I needed up-to-date information on the movements of large numbers of internally displaced persons in the western part of the country in order to help them (...). Repeated requests to western nations for aerial photographs and satellite pictures fell on deaf ears. (Later the Russians were prepared to sell me satellite images, but I had no budget for such an expenditure and could persuade no one to give me one.)
— Roméo Dallaire, UN Force Commander during the 1994 Rwandan genocide
Two decades after the genocide in Rwanda, where Roméo Dallaire unsuccessfully tried to deploy technology to mitigate the crisis, the situation has dramatically changed for humanitarians and human rights watchdogs. The conflict in northeast Nigeria between the armed group Boko Haram and Nigerian security forces is a prime example of how advanced technology and digital social networks are profoundly changing the way the conflict is communicated and documented: easily accessible satellite images and YouTube videos paint a comprehensive and detailed picture of atrocities committed by both Boko Haram and the Nigerian military. Most importantly, technology can eventually help to bring perpetrators of atrocities to justice.
In early January 2015, Amnesty International exposed the most destructive Boko Haram attack by then, destroying large parts of the towns of Baga and Doron Baga. We relied on satellite imagery to document more than 3,700 destroyed or damaged structures, in an area that remained inaccessible to human rights researchers and journalists alike. The satellite images garnered massive and much needed media coverage—including on the front page of The New York Times—at a time when the world’s attention was occupied by the deadly attacks on he French satirical newspaper Charlie Hebdo.
The exposure of the Baga attack is representative of how technology, which was previously only accessible to governments, and the new digital media environment play an increasingly important role in situations of armed conflict. This manifests itself in various areas such as propaganda, activism and documentation. Academics and journalists have given much attention to the use of social media by armed groups, most notably the Islamic State, to spread their message. On the other hand, these groups are creating a permanent record of their atrocities that can be used as evidence in human rights reports, or potentially even in courts.
Before exploring this point further, let’s consider the role of technology in the context of the Nigerian conflict:
- Boko Haram is using video, often shared through online social media, to spread its message and propaganda to a global audience. This includes attacks on military facilities and kidnapped civilians. The group is apparently getting more professional in its social media communications recently, due to its reported alliance with the Islamic State.
- Citizen media, such as videos and images, from survivors, bystanders and perpetrators, document violations, including likely war crimes. For example, online videos show Boko Haram members executing several men in on a bridge in Bama last fall.
- Satellite images provide a comprehensive and systematic analysis of the scale of atrocities, such as the January 2015 attack referenced above. This technology gains importance in situations where Boko Haram is slowing down communications by destroying cell phone towers. The emergence of micro-satellites and satellite video will make this technology even more critical for human rights researchers.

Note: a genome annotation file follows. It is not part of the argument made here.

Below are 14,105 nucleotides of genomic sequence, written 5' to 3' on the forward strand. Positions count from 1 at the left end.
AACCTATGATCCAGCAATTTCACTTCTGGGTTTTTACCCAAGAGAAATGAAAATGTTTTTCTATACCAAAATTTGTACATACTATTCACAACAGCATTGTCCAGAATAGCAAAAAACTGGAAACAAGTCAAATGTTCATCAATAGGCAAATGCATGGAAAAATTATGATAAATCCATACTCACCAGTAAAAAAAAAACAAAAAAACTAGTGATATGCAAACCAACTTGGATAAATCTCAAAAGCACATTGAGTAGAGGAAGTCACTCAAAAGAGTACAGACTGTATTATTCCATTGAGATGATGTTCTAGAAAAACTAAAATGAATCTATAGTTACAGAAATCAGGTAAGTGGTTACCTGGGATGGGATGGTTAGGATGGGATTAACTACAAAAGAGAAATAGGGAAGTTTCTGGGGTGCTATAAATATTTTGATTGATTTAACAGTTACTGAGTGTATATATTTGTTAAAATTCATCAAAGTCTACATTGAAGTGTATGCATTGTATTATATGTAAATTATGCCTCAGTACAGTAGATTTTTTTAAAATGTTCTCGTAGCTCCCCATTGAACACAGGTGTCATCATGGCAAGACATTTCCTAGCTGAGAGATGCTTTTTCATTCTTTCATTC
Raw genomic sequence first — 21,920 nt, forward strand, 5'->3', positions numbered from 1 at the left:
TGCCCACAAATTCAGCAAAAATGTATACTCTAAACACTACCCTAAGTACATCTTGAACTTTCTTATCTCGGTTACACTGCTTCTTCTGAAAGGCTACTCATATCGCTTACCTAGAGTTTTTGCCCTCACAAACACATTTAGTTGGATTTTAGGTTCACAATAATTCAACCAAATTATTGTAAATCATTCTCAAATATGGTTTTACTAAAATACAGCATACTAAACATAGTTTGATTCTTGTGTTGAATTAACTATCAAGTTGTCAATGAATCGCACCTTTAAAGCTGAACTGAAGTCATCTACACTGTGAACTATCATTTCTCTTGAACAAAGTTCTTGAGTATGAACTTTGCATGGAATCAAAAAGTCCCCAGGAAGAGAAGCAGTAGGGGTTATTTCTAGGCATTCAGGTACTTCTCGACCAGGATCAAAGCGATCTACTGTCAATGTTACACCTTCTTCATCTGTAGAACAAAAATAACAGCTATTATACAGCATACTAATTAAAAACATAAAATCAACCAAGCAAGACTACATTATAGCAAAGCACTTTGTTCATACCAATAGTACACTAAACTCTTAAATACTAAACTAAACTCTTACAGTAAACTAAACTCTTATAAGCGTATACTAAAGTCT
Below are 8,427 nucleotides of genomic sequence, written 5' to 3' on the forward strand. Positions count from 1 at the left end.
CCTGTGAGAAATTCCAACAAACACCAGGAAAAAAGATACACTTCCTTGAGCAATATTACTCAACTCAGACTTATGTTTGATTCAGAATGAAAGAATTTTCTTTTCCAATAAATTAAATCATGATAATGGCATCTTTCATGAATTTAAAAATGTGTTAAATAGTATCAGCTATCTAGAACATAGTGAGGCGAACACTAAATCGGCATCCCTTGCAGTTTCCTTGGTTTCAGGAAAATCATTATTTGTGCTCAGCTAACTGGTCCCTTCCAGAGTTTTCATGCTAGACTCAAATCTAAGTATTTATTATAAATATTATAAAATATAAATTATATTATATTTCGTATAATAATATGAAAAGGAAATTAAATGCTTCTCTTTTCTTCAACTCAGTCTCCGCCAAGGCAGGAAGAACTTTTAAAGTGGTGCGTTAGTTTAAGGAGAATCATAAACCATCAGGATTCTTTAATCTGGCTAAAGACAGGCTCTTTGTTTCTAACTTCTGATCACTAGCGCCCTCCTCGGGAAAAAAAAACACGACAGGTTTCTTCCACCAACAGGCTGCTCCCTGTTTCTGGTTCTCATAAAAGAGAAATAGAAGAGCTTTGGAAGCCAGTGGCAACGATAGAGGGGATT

- Social media campaigns draw global attention to specific incidents, such as the abduction of the Chibok girls in April 2014. (Boko Haram leader Abubakar Shekau in return mocked the campaign, by releasing a new video).
How is this shift helping to bring the perpetrators of war crimes and other atrocities to justice? The increased capability, including by non-governmental groups, to document atrocities can help with securing accountability in the long run.
Let’s not forget that the International Criminal Court (ICC) is conducting a preliminary examination into the conflict, with the Office of the Prosecutor concluding last year that members of Boko Haram had committed crimes against humanity and may have committed war crimes. Images and videos of the atrocities can play a role in any future investigation and ultimately trial, no matter if it is done by the ICC or a national court. Of course, legal admissibility rules are strict and we should not expect that courts will automatically accept every satellite image or YouTube video of an atrocity. However, I strongly believe that such material will be able to support investigations (in addition to human rights research and advocacy).
There is at least some precedence: For example, video was used in the case against Thomas Lubanga Dyilo, the first person ever convicted by the ICC (for the use of child soldiers). Satellite images have been used before various international and regional tribunals.
To be clear: There is no easy fix to end the conflict in northeast Nigeria, or to secure justice. Suggesting that any tech tool could do that would be a stark oversimplification, and plain and simply wrong. Nor is it the ICC’s job to end armed conflicts. However, accountability mechanisms with their focus on individual criminal responsibility play a crucial role during post-conflict reconciliation and can contribute to ensuring a sustainable peace. With more and more tech tools at our fingertips to expose atrocities that would have otherwise gone unnoticed, we are better equipped to achieve this ultimate goal.
The views expressed are those of the author, and do not necessarily reflect the positions of Amnesty International.